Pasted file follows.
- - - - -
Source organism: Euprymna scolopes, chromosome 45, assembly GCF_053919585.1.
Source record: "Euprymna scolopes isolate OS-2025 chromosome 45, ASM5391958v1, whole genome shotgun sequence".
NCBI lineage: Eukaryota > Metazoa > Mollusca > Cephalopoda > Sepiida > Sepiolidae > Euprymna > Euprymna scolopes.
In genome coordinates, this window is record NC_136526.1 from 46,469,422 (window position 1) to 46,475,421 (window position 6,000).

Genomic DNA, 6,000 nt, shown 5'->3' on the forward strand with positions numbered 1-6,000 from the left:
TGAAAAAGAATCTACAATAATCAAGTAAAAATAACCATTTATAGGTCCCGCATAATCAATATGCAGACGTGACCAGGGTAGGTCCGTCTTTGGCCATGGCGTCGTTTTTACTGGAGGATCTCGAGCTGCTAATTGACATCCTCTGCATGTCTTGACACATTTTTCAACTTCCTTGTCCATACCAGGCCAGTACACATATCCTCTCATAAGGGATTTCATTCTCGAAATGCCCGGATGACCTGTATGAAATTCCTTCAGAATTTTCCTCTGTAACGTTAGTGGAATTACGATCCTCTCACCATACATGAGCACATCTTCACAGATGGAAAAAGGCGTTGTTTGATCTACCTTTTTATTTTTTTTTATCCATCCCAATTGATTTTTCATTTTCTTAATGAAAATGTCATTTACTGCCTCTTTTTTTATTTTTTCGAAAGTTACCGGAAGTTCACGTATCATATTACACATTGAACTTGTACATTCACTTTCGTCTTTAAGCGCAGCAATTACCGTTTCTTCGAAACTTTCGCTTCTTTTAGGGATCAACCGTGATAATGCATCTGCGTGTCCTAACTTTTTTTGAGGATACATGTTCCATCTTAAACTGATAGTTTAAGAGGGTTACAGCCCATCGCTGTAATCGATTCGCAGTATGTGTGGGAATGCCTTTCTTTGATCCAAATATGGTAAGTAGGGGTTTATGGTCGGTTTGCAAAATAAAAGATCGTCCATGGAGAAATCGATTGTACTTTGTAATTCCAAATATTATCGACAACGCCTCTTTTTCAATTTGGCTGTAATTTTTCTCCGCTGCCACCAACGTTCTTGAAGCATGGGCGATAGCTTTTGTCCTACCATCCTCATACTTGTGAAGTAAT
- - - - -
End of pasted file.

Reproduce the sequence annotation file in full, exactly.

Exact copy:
Source organism: Euprymna scolopes, chromosome 45, assembly GCF_053919585.1.
Source record: "Euprymna scolopes isolate OS-2025 chromosome 45, ASM5391958v1, whole genome shotgun sequence".
NCBI lineage: Eukaryota > Metazoa > Mollusca > Cephalopoda > Sepiida > Sepiolidae > Euprymna > Euprymna scolopes.
In genome coordinates, this window is record NC_136526.1 from 46,469,422 (window position 1) to 46,475,421 (window position 6,000).

Genomic DNA, 6,000 nt, shown 5'->3' on the forward strand with positions numbered 1-6,000 from the left:
TGAAAAAGAATCTACAATAATCAAGTAAAAATAACCATTTATAGGTCCCGCATAATCAATATGCAGACGTGACCAGGGTAGGTCCGTCTTTGGCCATGGCGTCGTTTTTACTGGAGGATCTCGAGCTGCTAATTGACATCCTCTGCATGTCTTGACACATTTTTCAACTTCCTTGTCCATACCAGGCCAGTACACATATCCTCTCATAAGGGATTTCATTCTCGAAATGCCCGGATGACCTGTATGAAATTCCTTCAGAATTTTCCTCTGTAACGTTAGTGGAATTACGATCCTCTCACCATACATGAGCACATCTTCACAGATGGAAAAAGGCGTTGTTTGATCTACCTTTTTATTTTTTTTTATCCATCCCAATTGATTTTTCATTTTCTTAATGAAAATGTCATTTACTGCCTCTTTTTTTATTTTTTCGAAAGTTACCGGAAGTTCACGTATCATATTACACATTGAACTTGTACATTCACTTTCGTCTTTAAGCGCAGCAATTACCGTTTCTTCGAAACTTTCGCTTCTTTTAGGGATCAACCGTGATAATGCATCTGCGTGTCCTAACTTTTTTTGAGGATACATGTTCCATCTTAAACTGATAGTTTAAGAGGGTTACAGCCCATCGCTGTAATCGATTCGCAGTATGTGTGGGAATGCCTTTCTTTGATCCAAATATGGTAAGTAGGGGTTTATGGTCGGTTTGCAAAATAAAAGATCGTCCATGGAGAAATCGATTGTACTTTGTAATTCCAAATATTATCGACAACGCCTCTTTTTCAATTTGGCTGTAATTTTTCTCCGCTGCCACCAACGTTCTTGAAGCATGGGCGATAGCTTTTGTCCTACCATCCTCATACTTGTGAAGTAAT